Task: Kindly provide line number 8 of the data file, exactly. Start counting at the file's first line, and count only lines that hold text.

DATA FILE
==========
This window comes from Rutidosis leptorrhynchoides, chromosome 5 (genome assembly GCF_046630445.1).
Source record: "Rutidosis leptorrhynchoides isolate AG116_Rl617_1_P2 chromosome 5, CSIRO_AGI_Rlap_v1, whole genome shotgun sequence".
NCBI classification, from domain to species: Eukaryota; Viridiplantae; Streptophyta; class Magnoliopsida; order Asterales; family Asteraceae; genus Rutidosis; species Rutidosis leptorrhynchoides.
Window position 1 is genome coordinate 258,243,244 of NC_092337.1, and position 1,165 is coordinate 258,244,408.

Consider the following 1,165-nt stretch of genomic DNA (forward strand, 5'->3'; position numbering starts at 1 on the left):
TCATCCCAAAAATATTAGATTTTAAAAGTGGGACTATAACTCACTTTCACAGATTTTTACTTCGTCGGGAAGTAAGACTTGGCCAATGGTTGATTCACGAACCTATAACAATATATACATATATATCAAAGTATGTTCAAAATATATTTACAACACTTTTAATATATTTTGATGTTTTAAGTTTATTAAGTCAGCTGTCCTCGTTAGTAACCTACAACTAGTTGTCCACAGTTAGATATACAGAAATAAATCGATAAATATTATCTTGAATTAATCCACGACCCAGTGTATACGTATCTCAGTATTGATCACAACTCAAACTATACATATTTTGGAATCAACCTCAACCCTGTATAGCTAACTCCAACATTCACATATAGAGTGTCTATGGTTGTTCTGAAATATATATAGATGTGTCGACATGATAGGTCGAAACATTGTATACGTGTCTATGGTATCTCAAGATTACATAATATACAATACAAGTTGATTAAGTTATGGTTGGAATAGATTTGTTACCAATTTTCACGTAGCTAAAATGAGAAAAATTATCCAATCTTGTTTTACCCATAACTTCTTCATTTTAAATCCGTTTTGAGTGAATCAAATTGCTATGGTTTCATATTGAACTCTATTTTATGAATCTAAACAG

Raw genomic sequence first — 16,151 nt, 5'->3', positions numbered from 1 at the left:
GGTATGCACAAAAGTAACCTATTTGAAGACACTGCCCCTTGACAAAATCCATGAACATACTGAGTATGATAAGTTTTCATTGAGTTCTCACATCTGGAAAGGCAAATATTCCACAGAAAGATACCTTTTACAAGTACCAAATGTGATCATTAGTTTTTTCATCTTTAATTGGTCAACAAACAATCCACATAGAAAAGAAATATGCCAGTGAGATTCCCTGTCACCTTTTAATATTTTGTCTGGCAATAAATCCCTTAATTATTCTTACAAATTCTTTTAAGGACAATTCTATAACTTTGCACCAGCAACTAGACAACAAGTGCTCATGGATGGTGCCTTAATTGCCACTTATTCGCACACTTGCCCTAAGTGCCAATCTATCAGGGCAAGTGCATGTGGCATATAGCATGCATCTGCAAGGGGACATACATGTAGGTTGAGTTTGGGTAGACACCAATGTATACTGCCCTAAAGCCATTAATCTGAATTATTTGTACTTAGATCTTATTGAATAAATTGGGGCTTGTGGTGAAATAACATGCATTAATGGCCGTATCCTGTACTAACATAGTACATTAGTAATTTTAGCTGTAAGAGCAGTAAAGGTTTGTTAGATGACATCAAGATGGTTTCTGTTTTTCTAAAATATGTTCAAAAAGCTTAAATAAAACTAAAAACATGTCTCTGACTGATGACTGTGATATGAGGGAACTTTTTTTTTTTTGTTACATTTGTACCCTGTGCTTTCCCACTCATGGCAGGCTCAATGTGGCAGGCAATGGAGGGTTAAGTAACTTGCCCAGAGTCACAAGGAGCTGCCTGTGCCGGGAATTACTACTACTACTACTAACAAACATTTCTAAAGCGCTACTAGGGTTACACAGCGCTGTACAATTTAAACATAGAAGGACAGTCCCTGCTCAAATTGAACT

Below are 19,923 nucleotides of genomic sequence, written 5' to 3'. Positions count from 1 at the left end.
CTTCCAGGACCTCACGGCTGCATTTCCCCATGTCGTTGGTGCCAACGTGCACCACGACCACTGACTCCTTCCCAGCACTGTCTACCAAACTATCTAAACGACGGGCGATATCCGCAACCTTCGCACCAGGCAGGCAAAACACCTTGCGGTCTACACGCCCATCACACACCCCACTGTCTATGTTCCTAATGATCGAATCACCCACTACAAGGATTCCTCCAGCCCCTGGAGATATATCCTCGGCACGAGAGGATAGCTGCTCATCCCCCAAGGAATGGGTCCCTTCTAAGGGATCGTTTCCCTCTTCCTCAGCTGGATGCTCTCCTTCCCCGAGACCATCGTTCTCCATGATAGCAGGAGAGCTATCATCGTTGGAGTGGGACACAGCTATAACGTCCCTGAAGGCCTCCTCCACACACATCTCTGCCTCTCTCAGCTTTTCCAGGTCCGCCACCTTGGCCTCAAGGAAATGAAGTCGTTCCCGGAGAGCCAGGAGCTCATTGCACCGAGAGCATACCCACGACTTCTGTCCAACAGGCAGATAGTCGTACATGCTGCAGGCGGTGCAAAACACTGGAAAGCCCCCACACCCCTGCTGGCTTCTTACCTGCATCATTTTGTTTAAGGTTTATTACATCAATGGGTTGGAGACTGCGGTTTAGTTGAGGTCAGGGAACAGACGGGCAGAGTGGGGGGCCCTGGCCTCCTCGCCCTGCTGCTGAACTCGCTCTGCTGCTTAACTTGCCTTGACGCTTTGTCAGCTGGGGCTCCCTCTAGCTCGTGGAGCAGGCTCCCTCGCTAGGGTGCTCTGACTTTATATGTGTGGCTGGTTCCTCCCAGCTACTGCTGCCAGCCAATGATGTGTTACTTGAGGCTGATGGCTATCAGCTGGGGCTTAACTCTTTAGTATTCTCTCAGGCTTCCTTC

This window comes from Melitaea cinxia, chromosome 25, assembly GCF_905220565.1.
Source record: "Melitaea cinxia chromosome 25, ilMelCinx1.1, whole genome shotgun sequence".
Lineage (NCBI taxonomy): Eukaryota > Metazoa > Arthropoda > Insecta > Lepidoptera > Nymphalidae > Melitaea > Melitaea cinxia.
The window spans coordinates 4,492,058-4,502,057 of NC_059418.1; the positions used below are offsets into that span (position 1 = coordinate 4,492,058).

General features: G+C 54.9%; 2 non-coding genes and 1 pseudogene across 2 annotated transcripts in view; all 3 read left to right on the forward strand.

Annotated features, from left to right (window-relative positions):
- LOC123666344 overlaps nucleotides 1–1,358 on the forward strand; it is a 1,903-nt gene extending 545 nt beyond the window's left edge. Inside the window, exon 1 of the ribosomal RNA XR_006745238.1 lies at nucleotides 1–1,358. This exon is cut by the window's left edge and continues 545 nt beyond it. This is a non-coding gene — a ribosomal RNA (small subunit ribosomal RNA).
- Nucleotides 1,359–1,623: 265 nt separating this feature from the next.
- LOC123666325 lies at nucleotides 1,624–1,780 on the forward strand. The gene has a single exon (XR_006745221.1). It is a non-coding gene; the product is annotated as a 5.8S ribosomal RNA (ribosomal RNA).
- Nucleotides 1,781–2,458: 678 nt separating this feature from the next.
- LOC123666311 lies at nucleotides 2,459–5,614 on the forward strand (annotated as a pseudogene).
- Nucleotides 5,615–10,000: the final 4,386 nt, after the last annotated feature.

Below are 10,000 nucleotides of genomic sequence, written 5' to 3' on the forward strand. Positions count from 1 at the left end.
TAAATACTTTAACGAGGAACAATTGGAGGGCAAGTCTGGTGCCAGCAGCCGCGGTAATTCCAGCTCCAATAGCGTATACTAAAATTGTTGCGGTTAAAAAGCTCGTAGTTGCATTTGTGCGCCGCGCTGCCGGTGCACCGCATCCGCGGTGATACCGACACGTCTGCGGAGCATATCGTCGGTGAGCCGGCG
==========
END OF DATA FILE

GGTATGCACAAAAGTAACCTATTTGAAGACACTGCCCCTTGACAAAATCCATGAACATACTGAGTATGATAAGTTTTCATTGAGTTCTCACATCTGGAAAGGCAAATATTCCACAGAAAGATACCTTTTACAAGTACCAAATGTGATCATTAGTTTTTTCATCTTTAATTGGTCAACAAACAATCCACATAGAAAAGAAATATGCCAGTGAGATTCCCTGTCACCTTTTAATATTTTGTCTGGCAATAAATCCCTTAATTATTCTTACAAATTCTTTTAAGGACAATTCTATAACTTTGCACCAGCAACTAGACAACAAGTGCTCATGGATGGTGCCTTAATTGCCACTTATTCGCACACTTGCCCTAAGTGCCAATCTATCAGGGCAAGTGCATGTGGCATATAGCATGCATCTGCAAGGGGACATACATGTAGGTTGAGTTTGGGTAGACACCAATGTATACTGCCCTAAAGCCATTAATCTGAATTATTTGTACTTAGATCTTATTGAATAAATTGGGGCTTGTGGTGAAATAACATGCATTAATGGCCGTATCCTGTACTAACATAGTACATTAGTAATTTTAGCTGTAAGAGCAGTAAAGGTTTGTTAGATGACATCAAGATGGTTTCTGTTTTTCTAAAATATGTTCAAAAAGCTTAAATAAAACTAAAAACATGTCTCTGACTGATGACTGTGATATGAGGGAACTTTTTTTTTTTTGTTACATTTGTACCCTGTGCTTTCCCACTCATGGCAGGCTCAATGTGGCAGGCAATGGAGGGTTAAGTAACTTGCCCAGAGTCACAAGGAGCTGCCTGTGCCGGGAATTACTACTACTACTACTAACAAACATTTCTAAAGCGCTACTAGGGTTACACAGCGCTGTACAATTTAAACATAGAAGGACAGTCCCTGCTCAAATTGAACT